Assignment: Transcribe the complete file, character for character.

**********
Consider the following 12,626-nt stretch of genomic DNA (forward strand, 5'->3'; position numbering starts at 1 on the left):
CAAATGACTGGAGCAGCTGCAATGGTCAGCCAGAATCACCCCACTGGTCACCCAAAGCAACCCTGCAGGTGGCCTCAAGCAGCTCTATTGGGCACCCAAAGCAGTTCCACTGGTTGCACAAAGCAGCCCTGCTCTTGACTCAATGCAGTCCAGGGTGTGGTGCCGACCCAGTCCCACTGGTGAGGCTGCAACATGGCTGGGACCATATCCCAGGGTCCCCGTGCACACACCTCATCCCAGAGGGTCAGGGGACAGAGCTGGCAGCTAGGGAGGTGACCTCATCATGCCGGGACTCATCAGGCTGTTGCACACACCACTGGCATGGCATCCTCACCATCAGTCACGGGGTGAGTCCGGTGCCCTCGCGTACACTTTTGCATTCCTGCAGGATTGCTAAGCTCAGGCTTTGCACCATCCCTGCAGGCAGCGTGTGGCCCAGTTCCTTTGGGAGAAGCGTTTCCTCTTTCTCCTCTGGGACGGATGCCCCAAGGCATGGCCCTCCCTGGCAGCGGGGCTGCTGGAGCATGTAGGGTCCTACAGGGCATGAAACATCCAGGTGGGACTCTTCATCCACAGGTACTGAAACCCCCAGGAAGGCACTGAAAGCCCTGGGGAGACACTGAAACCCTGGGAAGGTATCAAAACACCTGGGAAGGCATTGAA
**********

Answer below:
Consider the following 12,626-nt stretch of genomic DNA (forward strand, 5'->3'; position numbering starts at 1 on the left):
CAAATGACTGGAGCAGCTGCAATGGTCAGCCAGAATCACCCCACTGGTCACCCAAAGCAACCCTGCAGGTGGCCTCAAGCAGCTCTATTGGGCACCCAAAGCAGTTCCACTGGTTGCACAAAGCAGCCCTGCTCTTGACTCAATGCAGTCCAGGGTGTGGTGCCGACCCAGTCCCACTGGTGAGGCTGCAACATGGCTGGGACCATATCCCAGGGTCCCCGTGCACACACCTCATCCCAGAGGGTCAGGGGACAGAGCTGGCAGCTAGGGAGGTGACCTCATCATGCCGGGACTCATCAGGCTGTTGCACACACCACTGGCATGGCATCCTCACCATCAGTCACGGGGTGAGTCCGGTGCCCTCGCGTACACTTTTGCATTCCTGCAGGATTGCTAAGCTCAGGCTTTGCACCATCCCTGCAGGCAGCGTGTGGCCCAGTTCCTTTGGGAGAAGCGTTTCCTCTTTCTCCTCTGGGACGGATGCCCCAAGGCATGGCCCTCCCTGGCAGCGGGGCTGCTGGAGCATGTAGGGTCCTACAGGGCATGAAACATCCAGGTGGGACTCTTCATCCACAGGTACTGAAACCCCCAGGAAGGCACTGAAAGCCCTGGGGAGACACTGAAACCCTGGGAAGGTATCAAAACACCTGGGAAGGCATTGAA